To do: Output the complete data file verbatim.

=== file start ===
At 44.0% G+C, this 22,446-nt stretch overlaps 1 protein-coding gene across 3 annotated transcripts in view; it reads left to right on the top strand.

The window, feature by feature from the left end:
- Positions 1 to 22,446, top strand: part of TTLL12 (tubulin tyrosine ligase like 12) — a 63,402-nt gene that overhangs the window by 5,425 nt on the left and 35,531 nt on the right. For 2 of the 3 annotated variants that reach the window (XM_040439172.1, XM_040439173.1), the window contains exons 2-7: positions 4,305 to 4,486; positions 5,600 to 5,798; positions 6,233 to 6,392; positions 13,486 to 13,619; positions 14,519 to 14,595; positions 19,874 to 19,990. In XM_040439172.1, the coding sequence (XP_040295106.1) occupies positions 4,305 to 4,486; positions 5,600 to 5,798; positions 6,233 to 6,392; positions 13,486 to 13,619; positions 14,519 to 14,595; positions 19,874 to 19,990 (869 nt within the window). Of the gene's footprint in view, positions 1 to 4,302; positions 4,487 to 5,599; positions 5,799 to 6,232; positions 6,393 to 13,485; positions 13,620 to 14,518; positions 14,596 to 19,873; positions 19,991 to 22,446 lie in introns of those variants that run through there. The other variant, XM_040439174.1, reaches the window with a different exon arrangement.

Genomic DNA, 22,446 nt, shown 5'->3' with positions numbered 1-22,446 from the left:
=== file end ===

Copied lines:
At 44.0% G+C, this 22,446-nt stretch overlaps 1 protein-coding gene across 3 annotated transcripts in view; it reads left to right on the top strand.

The window, feature by feature from the left end:
- Positions 1 to 22,446, top strand: part of TTLL12 (tubulin tyrosine ligase like 12) — a 63,402-nt gene that overhangs the window by 5,425 nt on the left and 35,531 nt on the right. For 2 of the 3 annotated variants that reach the window (XM_040439172.1, XM_040439173.1), the window contains exons 2-7: positions 4,305 to 4,486; positions 5,600 to 5,798; positions 6,233 to 6,392; positions 13,486 to 13,619; positions 14,519 to 14,595; positions 19,874 to 19,990. In XM_040439172.1, the coding sequence (XP_040295106.1) occupies positions 4,305 to 4,486; positions 5,600 to 5,798; positions 6,233 to 6,392; positions 13,486 to 13,619; positions 14,519 to 14,595; positions 19,874 to 19,990 (869 nt within the window). Of the gene's footprint in view, positions 1 to 4,302; positions 4,487 to 5,599; positions 5,799 to 6,232; positions 6,393 to 13,485; positions 13,620 to 14,518; positions 14,596 to 19,873; positions 19,991 to 22,446 lie in introns of those variants that run through there. The other variant, XM_040439174.1, reaches the window with a different exon arrangement.

Genomic DNA, 22,446 nt, shown 5'->3' with positions numbered 1-22,446 from the left: